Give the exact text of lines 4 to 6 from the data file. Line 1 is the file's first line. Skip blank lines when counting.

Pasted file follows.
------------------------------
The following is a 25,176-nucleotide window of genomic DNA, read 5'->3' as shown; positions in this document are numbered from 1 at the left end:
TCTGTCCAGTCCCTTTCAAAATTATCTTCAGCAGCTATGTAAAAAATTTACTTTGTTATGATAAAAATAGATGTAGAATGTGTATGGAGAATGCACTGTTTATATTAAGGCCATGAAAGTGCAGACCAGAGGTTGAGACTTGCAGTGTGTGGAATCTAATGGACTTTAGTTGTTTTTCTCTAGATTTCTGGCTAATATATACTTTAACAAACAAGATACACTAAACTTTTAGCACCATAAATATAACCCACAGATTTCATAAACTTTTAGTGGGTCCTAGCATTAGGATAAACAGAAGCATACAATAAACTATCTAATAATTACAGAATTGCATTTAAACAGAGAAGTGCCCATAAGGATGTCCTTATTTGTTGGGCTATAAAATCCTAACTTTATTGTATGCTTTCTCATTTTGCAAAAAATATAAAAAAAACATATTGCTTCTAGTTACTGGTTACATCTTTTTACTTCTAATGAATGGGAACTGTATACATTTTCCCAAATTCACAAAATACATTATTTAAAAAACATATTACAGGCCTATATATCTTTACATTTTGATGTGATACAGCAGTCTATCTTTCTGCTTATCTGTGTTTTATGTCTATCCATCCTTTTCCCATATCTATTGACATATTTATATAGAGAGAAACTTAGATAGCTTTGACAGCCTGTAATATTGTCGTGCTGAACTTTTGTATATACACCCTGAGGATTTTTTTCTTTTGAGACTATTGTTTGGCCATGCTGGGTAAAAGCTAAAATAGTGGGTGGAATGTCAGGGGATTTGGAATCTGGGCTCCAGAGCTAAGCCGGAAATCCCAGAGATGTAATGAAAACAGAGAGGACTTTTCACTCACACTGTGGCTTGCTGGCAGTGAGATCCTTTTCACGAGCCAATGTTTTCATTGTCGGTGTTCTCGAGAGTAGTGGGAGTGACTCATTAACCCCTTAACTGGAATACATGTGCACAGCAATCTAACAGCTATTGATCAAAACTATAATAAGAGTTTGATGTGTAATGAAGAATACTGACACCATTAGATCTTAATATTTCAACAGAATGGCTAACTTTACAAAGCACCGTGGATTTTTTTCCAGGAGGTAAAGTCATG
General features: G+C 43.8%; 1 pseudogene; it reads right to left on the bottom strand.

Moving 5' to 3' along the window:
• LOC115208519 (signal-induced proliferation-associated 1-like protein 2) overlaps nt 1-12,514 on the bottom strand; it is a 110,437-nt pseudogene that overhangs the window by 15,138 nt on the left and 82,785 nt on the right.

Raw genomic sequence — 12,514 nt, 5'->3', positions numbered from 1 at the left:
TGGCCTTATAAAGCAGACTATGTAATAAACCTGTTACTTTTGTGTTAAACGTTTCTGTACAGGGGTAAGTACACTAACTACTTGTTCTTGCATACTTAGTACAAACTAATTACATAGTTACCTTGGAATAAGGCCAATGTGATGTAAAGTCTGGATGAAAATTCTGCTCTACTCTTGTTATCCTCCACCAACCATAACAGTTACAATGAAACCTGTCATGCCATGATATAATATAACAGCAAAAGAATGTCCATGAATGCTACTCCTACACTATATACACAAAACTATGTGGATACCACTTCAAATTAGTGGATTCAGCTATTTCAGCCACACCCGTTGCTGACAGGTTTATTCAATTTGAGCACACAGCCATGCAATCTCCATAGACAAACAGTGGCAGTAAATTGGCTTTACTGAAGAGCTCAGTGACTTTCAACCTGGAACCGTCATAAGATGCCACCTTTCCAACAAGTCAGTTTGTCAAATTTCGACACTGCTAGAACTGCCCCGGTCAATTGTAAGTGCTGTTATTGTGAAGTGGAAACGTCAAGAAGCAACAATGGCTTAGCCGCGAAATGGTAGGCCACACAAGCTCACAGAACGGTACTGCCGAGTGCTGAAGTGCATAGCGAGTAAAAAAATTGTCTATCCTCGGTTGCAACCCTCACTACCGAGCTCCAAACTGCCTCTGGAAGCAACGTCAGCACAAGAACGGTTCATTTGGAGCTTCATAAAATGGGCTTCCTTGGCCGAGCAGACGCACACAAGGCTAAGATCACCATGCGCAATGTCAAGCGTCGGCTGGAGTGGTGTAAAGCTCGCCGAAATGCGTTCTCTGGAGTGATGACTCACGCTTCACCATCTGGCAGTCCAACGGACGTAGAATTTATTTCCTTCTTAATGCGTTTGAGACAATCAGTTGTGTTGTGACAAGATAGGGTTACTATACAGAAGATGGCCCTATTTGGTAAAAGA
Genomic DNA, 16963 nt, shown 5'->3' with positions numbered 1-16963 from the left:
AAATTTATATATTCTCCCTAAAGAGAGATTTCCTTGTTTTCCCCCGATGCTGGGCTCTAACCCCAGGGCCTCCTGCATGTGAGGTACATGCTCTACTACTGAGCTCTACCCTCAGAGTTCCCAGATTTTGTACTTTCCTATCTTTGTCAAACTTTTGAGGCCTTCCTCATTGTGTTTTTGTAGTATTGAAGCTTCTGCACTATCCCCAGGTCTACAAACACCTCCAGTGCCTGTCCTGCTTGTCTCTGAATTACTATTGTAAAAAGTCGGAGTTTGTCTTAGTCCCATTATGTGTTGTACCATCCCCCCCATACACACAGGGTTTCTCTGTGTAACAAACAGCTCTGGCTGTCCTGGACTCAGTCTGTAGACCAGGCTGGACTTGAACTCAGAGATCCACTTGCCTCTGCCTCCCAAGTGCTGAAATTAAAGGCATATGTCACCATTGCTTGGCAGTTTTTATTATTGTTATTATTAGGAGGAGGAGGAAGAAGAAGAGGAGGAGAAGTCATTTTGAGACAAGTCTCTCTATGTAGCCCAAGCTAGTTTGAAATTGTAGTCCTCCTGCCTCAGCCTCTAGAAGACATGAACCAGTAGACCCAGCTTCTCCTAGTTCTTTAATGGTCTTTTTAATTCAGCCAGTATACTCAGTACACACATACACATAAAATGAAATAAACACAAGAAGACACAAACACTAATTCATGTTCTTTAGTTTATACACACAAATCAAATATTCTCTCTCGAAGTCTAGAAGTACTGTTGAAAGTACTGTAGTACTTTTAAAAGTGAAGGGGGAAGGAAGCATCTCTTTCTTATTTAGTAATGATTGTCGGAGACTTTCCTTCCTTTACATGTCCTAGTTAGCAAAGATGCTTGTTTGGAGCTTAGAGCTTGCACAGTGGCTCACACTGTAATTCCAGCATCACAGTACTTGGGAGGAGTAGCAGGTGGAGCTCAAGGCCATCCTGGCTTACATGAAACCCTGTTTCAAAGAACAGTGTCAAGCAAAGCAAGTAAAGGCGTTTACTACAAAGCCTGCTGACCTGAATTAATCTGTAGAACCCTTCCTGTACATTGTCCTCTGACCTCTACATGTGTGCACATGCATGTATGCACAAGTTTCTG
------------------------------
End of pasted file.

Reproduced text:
Moving 5' to 3' along the window:
• LOC115208519 (signal-induced proliferation-associated 1-like protein 2) overlaps nt 1-12,514 on the bottom strand; it is a 110,437-nt pseudogene that overhangs the window by 15,138 nt on the left and 82,785 nt on the right.

Raw genomic sequence — 12,514 nt, 5'->3', positions numbered from 1 at the left: